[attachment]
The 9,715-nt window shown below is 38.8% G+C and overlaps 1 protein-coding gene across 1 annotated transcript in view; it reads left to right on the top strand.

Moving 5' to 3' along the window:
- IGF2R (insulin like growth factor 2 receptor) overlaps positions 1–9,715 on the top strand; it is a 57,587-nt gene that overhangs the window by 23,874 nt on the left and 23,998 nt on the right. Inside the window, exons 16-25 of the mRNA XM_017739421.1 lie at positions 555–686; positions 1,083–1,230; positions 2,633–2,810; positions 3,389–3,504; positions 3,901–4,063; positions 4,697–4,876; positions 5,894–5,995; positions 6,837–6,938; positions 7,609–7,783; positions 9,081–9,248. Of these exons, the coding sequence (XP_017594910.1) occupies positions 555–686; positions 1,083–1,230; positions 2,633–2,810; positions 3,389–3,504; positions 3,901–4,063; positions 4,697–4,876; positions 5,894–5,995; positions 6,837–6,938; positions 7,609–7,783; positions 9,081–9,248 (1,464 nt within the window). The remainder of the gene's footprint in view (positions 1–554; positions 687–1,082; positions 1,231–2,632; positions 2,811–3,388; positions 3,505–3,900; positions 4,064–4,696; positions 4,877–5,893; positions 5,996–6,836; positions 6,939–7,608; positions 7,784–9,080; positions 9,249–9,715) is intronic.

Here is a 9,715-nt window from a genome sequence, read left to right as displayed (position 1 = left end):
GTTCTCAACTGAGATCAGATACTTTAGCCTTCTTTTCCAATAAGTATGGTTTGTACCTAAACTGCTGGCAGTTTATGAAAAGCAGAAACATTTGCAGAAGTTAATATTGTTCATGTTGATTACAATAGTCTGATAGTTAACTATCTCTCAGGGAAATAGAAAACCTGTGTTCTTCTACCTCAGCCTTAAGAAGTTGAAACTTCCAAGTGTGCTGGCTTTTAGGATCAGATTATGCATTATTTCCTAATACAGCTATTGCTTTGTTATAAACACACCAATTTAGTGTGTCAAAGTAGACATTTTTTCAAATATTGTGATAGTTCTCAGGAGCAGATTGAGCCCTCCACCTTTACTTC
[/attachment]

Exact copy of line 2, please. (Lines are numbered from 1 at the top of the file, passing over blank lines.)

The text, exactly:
Moving 5' to 3' along the window: